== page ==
Latin American manufacturers produce 30.5 percent of all apparel imported into the U.S.

WASHINGTON — Apparel makers in Central America, Mexico and the Andean countries of South America are counting on duty breaks and their proximity to the U.S. to keep their American market share from drastically eroding next year when quotas...

WASHINGTON — Apparel makers in Central America, Mexico and the Andean countries of South America are counting on duty breaks and their proximity to the U.S. to keep their American market share from drastically eroding next year when quotas limiting apparel and textile exports are lifted for World Trade Organization members.

However, apparel executives admitted that the strength of these competitive advantages will be tested once lower-priced Asian exports are no longer restrained.

Latin American countries benefit from a patchwork of free-trade agreements and trade-preference deals that give them a variety of duty and quota breaks. Together, Mexico and the nations of Central America, the Caribbean Basin and the Andean region are the source for 30.5 percent of all apparel imported into the U.S.

The elimination of quotas essentially threatens this market share, since quota-free treatment will now be nearly universal. The question becomes whether the natural advantage inherent in the region’s close proximity to the U.S., which can dramatically cut shipping time compared with Asia, and the various duty breaks are enough to offset the competitive advantages of Asian countries, particularly China.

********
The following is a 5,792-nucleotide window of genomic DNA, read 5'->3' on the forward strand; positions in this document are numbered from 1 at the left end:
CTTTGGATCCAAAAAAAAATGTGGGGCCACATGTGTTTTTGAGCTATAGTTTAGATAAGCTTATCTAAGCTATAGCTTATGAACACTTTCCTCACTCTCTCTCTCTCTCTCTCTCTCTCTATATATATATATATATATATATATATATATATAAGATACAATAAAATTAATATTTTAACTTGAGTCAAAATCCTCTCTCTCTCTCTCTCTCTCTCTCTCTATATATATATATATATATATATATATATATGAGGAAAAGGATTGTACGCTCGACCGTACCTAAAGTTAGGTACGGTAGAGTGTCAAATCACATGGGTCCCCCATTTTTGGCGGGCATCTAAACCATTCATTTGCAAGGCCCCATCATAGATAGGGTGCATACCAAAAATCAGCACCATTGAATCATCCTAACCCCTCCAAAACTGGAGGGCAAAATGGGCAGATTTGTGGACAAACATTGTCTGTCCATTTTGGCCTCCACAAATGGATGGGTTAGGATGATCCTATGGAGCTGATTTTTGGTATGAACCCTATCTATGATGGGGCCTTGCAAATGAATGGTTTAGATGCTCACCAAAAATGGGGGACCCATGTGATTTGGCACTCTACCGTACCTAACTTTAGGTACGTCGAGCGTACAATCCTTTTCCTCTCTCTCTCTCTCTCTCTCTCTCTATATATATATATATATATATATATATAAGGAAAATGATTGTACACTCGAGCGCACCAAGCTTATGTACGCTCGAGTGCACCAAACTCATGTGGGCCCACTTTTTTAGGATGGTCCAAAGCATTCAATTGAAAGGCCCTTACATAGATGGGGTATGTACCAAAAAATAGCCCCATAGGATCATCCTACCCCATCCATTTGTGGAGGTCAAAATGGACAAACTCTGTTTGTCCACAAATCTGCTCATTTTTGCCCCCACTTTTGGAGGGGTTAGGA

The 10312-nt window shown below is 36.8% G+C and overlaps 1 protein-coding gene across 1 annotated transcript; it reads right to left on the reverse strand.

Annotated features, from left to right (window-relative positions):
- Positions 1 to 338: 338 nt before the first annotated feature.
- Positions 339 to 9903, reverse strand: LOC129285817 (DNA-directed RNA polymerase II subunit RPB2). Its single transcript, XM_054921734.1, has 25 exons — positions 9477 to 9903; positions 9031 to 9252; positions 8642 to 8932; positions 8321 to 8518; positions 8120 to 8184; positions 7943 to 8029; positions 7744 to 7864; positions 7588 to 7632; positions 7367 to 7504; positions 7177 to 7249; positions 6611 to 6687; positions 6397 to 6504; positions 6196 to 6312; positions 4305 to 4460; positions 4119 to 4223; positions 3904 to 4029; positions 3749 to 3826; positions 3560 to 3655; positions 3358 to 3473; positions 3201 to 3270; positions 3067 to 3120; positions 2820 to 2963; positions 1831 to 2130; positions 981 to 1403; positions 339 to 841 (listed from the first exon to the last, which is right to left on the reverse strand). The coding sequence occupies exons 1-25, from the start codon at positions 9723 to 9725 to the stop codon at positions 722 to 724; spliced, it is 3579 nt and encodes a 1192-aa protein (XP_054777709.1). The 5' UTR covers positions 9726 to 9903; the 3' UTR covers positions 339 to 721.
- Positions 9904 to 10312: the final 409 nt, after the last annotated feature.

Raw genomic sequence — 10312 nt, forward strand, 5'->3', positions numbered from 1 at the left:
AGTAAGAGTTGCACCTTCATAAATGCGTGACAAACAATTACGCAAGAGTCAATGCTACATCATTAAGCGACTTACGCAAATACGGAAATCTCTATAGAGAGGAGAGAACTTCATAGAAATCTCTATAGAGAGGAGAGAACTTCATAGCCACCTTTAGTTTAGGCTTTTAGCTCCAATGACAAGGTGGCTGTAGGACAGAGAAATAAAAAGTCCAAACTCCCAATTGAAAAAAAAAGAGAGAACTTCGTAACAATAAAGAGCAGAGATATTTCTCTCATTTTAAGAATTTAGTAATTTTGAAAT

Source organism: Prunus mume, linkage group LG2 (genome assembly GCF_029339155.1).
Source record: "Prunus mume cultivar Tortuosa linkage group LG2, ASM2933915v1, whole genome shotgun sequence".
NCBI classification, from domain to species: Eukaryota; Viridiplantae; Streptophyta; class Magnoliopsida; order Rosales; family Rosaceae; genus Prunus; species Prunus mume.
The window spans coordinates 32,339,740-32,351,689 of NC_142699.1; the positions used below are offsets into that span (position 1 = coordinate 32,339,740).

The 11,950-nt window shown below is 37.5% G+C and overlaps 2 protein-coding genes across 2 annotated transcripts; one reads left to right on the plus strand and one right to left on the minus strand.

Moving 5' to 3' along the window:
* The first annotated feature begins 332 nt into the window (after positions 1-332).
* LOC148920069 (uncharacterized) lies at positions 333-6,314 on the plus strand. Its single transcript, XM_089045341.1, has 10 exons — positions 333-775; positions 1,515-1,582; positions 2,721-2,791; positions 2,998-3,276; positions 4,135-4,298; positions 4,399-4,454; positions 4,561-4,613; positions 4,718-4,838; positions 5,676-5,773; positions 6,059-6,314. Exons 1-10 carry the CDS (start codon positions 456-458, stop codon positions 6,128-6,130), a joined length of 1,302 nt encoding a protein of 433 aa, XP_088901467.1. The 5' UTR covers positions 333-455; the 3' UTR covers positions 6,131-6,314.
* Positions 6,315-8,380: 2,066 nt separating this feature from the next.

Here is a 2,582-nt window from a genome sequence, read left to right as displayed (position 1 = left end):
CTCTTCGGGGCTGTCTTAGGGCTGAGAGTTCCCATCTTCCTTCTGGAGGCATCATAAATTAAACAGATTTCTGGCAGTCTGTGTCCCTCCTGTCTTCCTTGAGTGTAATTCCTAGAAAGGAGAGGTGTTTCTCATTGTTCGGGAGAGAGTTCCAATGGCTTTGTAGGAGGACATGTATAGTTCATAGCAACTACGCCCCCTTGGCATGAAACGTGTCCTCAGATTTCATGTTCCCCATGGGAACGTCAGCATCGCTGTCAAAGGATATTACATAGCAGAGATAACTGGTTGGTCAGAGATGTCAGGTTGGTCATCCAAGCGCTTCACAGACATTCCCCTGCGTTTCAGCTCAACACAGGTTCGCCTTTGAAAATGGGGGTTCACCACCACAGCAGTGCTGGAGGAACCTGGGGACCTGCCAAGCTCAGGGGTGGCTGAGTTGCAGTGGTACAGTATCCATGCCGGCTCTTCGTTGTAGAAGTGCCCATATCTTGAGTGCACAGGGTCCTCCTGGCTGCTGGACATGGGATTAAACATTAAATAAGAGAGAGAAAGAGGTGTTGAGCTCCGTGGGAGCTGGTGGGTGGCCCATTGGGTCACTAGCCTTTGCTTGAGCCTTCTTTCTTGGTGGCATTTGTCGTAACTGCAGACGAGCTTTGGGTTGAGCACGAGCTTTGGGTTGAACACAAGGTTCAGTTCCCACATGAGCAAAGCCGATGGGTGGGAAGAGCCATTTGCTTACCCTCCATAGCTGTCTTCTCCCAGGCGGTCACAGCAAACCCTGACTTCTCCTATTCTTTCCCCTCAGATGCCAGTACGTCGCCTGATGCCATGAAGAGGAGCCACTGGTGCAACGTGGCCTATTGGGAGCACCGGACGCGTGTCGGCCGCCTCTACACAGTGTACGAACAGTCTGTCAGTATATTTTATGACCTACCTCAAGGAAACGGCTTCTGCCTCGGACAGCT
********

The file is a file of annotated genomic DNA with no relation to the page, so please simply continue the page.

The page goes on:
While each country can export garments duty-free to the U.S., if the garments are made from U.S. textiles, Mexico and Andean countries also get tariff breaks for using local textiles. In addition, there are other duty breaks specific to textiles and garment inputs such as trim that also vary among these Latin American competitors.

“We have been getting ready for the end of quotas for five years,” said Roberto Rosenberg, trade commissioner of the Guatemala Trade Office in New York.

Rosenberg noted that orders for spring and summer 2005 apparel from his country haven’t tapered off. He said Guatemalan apparel makers are increasingly vertically integrated, including finishing operations like laundries.

“We have also seen some consolidation going on,” Rosenberg said. “There are so many uncertainties about 2005. No one knows what’s going to happen. But the Central American region — if we don’t talk about price — is the best alternative for U.S. buyers to shorten delivery times and respond to fashion cycles.”

However, the competitive luster of Central America, as well as the Dominican Republic nearby in the Caribbean, is expected to fade if the already negotiated Central American Free Trade Agreement with Guatemala, Honduras, Costa Rica, El Salvador, Nicaragua and the Dominican Republic isn’t implemented.

This story first appeared in the September 28, 2004 issue of WWD. Subscribe Today.

The Bush administration negotiated CAFTA late last year, but the White House so far hasn’t asked Congress to consider the pact, since international trade is a sensitive voter issue in this presidential election year.